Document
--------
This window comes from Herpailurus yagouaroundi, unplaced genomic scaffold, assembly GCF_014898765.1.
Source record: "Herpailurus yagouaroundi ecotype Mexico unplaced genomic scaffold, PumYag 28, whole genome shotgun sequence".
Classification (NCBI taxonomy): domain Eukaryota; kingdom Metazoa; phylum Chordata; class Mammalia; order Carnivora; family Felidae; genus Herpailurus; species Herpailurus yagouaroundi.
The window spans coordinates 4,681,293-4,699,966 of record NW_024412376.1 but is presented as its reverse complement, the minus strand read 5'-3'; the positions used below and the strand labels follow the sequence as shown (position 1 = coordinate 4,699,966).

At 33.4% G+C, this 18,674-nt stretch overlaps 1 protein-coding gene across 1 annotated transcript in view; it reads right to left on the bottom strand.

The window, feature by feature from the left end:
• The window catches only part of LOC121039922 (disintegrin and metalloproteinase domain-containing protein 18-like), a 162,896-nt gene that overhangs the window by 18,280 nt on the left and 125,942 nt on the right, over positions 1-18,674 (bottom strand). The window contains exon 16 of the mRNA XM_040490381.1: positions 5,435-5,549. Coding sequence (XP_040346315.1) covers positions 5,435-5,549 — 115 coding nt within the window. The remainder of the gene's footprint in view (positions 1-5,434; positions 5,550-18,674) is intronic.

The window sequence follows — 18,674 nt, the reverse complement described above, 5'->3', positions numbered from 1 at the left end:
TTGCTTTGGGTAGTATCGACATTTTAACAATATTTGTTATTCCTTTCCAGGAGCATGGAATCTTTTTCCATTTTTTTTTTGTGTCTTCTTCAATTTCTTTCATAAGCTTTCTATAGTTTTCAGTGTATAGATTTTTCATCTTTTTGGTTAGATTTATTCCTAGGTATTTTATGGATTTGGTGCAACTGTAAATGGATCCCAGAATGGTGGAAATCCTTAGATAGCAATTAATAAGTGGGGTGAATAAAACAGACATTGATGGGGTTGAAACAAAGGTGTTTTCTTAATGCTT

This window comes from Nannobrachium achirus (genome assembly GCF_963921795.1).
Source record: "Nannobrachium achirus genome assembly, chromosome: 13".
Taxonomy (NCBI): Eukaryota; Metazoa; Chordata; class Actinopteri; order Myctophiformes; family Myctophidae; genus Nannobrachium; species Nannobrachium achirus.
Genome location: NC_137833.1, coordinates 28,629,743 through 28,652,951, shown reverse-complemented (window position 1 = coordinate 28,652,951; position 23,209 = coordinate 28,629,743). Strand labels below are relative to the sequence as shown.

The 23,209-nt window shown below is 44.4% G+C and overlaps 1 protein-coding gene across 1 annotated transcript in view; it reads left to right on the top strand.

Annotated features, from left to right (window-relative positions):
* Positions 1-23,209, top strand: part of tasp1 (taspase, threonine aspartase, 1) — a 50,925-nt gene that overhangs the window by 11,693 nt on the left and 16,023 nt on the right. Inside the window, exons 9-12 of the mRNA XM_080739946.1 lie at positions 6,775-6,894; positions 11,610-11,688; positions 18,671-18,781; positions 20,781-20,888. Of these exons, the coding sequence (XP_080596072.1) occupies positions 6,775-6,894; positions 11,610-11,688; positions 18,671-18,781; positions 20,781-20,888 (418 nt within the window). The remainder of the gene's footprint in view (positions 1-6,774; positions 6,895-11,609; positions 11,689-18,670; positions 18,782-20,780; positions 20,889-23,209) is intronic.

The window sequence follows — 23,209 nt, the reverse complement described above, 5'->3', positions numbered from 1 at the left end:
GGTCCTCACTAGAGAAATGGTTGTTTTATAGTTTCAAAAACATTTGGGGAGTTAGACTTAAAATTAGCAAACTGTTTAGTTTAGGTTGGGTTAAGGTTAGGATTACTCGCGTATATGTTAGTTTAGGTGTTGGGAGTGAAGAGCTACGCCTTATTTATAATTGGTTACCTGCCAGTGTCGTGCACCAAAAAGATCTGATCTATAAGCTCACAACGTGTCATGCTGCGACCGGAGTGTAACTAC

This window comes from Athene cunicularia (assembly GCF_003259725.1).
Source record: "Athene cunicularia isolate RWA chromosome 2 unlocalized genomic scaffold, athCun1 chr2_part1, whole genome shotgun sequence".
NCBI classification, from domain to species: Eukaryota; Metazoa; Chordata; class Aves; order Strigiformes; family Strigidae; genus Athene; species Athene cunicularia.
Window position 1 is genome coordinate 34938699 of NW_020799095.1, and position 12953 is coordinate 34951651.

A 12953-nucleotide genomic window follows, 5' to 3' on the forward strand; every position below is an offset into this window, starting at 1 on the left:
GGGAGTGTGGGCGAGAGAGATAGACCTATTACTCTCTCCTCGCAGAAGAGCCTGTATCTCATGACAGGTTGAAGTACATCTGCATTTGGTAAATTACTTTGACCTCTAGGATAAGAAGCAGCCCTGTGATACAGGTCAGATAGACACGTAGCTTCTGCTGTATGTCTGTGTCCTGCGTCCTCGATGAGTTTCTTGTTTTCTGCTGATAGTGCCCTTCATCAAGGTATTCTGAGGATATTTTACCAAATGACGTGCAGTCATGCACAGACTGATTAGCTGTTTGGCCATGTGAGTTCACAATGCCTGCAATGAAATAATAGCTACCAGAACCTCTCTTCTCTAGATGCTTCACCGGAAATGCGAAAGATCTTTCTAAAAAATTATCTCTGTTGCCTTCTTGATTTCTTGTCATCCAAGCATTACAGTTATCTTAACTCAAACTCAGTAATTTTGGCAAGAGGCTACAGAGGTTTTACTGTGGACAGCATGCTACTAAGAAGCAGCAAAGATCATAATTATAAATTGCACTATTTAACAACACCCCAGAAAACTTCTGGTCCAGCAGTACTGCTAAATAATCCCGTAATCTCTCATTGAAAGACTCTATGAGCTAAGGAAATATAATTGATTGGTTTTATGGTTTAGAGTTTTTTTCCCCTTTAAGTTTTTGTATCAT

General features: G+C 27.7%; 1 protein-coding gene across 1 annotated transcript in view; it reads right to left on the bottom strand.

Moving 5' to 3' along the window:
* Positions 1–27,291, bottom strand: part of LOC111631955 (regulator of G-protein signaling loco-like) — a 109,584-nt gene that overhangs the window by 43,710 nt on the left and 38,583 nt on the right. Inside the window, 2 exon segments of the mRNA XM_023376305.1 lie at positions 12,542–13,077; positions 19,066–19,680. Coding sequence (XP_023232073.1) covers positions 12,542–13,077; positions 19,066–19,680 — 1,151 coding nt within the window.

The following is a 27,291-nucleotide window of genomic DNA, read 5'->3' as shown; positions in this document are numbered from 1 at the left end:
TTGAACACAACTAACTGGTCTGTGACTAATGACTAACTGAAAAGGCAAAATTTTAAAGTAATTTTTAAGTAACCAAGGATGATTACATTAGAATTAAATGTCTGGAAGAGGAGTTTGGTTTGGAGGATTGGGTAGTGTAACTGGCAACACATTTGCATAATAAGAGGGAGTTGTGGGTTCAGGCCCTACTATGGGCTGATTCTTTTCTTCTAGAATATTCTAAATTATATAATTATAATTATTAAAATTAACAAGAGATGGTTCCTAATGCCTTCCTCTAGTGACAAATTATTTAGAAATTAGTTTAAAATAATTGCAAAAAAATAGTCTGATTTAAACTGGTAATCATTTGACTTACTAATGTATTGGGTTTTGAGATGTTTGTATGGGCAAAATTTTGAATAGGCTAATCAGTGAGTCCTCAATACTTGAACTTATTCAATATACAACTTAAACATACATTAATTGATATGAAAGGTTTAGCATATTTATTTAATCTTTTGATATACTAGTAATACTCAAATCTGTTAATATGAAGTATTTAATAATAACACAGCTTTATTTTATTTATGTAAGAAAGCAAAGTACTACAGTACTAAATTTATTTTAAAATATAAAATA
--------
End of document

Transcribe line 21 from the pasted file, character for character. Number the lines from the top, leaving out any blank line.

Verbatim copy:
NCBI classification, from domain to species: Eukaryota; Metazoa; Chordata; class Aves; order Strigiformes; family Strigidae; genus Athene; species Athene cunicularia.